When H2SO4, sulfuric acid, is added to water, it will ionize into

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The short answer is that the sulfuric acid will ionize to produce `H^+` (really `H_3O^+` ) and a mixture of `HSO_4^-` and `SO_4^(-2)` . No un-ionized `H_2SO_4` will be present.

Sulfuric acid is a diprotic acid, because it can potentially donate two hydrogen atoms (protons). Loss of the first proton,...

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The short answer is that the sulfuric acid will ionize to produce `H^+` (really `H_3O^+` ) and a mixture of `HSO_4^-` and `SO_4^(-2)` . No un-ionized `H_2SO_4` will be present.

Sulfuric acid is a diprotic acid, because it can potentially donate two hydrogen atoms (protons). Loss of the first proton, leaving `HSO_4^(-)` , is, however, different from loss of the second proton, leaving `SO_4^(2-)` . Sulfuric acid is considered a strong acid that will ionize completely in water, but this only applies to the first proton.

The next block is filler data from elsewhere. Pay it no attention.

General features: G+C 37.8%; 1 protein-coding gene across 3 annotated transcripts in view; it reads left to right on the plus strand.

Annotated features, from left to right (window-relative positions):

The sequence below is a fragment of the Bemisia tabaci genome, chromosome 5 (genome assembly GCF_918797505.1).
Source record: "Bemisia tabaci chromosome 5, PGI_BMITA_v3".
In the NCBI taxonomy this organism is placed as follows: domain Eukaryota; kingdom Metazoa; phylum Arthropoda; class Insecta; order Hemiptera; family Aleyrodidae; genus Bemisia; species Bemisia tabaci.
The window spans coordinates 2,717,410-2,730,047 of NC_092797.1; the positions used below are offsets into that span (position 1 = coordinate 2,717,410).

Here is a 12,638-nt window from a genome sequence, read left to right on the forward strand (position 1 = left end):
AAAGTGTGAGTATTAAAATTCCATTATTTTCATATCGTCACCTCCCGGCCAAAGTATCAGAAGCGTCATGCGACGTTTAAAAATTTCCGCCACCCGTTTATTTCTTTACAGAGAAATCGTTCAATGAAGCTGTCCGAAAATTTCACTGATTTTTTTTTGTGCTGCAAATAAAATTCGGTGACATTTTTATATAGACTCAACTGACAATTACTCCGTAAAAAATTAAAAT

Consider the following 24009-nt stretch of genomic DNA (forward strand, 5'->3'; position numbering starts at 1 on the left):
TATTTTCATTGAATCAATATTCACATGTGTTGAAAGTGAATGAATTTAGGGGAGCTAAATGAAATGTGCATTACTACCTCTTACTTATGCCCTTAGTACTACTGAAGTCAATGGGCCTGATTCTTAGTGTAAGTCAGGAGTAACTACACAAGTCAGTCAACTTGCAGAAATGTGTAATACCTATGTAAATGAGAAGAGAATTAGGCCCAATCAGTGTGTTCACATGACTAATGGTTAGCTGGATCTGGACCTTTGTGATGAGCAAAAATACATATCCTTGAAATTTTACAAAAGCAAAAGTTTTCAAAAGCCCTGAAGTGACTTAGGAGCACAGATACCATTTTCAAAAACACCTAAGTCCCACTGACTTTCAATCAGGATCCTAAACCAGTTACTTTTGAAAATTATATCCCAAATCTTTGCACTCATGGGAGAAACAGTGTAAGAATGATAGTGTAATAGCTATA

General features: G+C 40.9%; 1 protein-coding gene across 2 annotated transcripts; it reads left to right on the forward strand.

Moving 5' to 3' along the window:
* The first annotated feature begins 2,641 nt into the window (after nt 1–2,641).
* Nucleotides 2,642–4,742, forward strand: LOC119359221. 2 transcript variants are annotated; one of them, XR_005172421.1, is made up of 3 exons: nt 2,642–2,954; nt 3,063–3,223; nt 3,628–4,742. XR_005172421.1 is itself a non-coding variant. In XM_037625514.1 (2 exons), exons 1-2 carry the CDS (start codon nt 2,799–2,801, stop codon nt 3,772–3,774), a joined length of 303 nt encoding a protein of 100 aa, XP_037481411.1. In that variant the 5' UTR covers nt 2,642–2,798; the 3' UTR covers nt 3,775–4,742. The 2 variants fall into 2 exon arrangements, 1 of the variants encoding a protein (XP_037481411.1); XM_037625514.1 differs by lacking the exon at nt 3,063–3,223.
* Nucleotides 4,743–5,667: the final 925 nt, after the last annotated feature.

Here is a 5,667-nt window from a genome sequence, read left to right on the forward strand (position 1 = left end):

The equation for the first ionization, producing hydrogen sulfate ion, is

`H_2SO_4(aq) + H_2O(l) -gt H_3O^+(aq) + HSO_4^-` (aq)

and the equation for the second ionization, that of hydrogen sulfate ion producing sulfate ion, is

`HSO_4^(-)(aq) + H_2O(l) =H_3O^(+)(aq) + SO_4^(2-)(aq)`

This second ionization is weak and proceeds to equilibrium, with a `K_a` `= 1.0 x 10^(-2)` .

Thus, while all of the `H_2SO_4` is used up (ionized) in the first reaction, only some of the `HSO_4^(-)` ion is used up in the second reaction, so both and `SO_4^(-2)` will be present in the final mixture, along with `H_3O^+` .

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